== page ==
One Shot 9: All-Star Superman #10

Just about every issue of Morrison’s All-Star Superman would probably be a good fit for this column.  With the exception of the Bizarro Earth two-parter and the two issue conclusion, every issue could stand alone as a fantastic single serving Superman story.  There are two stories in the book’s 12-issue run, however, that deserve special attention in this regard: “Neverending” and “Funeral in Smallville”.  For now, I’ll be focusing on All-Star Superman #10, “Neverending”, but believe me, I’ll come back for the other.

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One Shot Update

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Hello again, read/RANT fans! Cal here. I know updates have been few and far between around here, but now that I FINALLY have a) an internet connection (well… kind of) and b) the ability to purchase comics, I hope to start posting a little more regularly.

I’m still working on a way to revamp The Unread Canon, to move the focus away from ongoing story-arcs and towards a more coherent look at some ‘classic’ books, but for now, I hope you folks enjoyed my One Shot colums (from the number of readers I got on the Astro City and Animal Man issues, I’d imagine you did). I’m going to ease back in, and the first part of that will involve starting up my looks at standalone issues of comics, some great, some merely okay, once again.

This, hopefully, is what my schedule will look like for One Shot this year…

6/12/11 – The Unwritten #5, “How the Whale Became”
7/10/11 – All-Star Superman #10, “Neverending”
8/14/11 – X-Factor #13, “Re-X-Aminations”
9/11/11 – Ex Machina #40, “Ruthless”
10/09/11 – Tales of the Slayers, “Righteous”
11/13/11 – Daytripper #8, “47”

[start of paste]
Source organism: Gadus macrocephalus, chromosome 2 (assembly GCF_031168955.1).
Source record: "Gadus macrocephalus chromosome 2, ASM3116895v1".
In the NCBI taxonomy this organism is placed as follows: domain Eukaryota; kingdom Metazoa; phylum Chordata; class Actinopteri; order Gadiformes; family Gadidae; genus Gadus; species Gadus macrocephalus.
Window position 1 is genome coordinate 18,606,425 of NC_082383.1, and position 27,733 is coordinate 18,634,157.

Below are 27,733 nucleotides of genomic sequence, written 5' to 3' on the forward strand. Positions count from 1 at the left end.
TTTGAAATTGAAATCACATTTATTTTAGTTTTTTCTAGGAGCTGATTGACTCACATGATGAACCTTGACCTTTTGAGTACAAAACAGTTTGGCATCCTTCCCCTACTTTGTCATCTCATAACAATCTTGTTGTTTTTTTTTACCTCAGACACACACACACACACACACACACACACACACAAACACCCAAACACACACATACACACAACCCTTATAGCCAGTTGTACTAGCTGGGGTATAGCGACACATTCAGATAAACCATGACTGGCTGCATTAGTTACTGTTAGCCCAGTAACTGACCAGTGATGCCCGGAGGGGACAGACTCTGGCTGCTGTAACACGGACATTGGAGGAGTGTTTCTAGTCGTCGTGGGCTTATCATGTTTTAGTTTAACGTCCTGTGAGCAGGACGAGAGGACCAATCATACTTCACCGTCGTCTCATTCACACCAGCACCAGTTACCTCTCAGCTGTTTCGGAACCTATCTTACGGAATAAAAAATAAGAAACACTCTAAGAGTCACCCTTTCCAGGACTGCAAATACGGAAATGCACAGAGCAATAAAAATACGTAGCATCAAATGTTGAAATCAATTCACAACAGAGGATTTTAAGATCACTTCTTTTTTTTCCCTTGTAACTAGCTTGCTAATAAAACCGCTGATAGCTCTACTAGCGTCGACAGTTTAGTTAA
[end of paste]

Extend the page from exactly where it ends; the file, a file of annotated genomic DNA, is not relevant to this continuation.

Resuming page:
As ever, any suggestions for future issues are more than welcome, and hopefully I’ll get more writing coming up soon!

I apologize that life has pulled so many of us away from the site, particularly given how exciting things have gotten with DC’s recent announcement – more on that later.

Glad to be back!

– Cal Cleary

One Shot 4: Fantastic Four #60

Twenty-two pages fills up fast.  There’s no denying that.  Action sequences often eat up huge chunks of a book, and you can only fit so much dialogue on the page before it becomes cluttered, not to mention how much of the probably excellent art you’ll be covering up by doing so.  So, understandably, most writers will have their stories run in arcs, often using well over 100 pages to let it unfold.  It’s not hard to see why, but the tendency to keep expanding the story is part of what makes it so rewarding when you come across a single issue that manages to not only exemplify what it is you so love about that particular book, or even comics in general, but that manages to do so with an impressive economy of storytelling.  One Shot is meant to take a close look at why those issues work as well as they do, the way they do.

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One Shot 1: Sandman #8

Twenty-two pages fills up fast.  There’s no denying that.  Action sequences often eat up huge chunks of a book, and you can only fit so much dialogue on the page before it becomes cluttered, not to mention how much of the probably excellent art you’ll be covering up by doing so.  So, understandably, most writers will have their stories run in arcs, getting 44, 66, 88, etc… pages to tell it.  It’s not hard to see why, but the tendency to keep expanding the story is part of what makes it so rewarding when you come across a single issue that manages to not only exemplify what it is you so love about the book, but that manages to do so with an impressive economy of storytelling.  One Shot is meant to take a close look at why those issues work as well as they do, the way they do.

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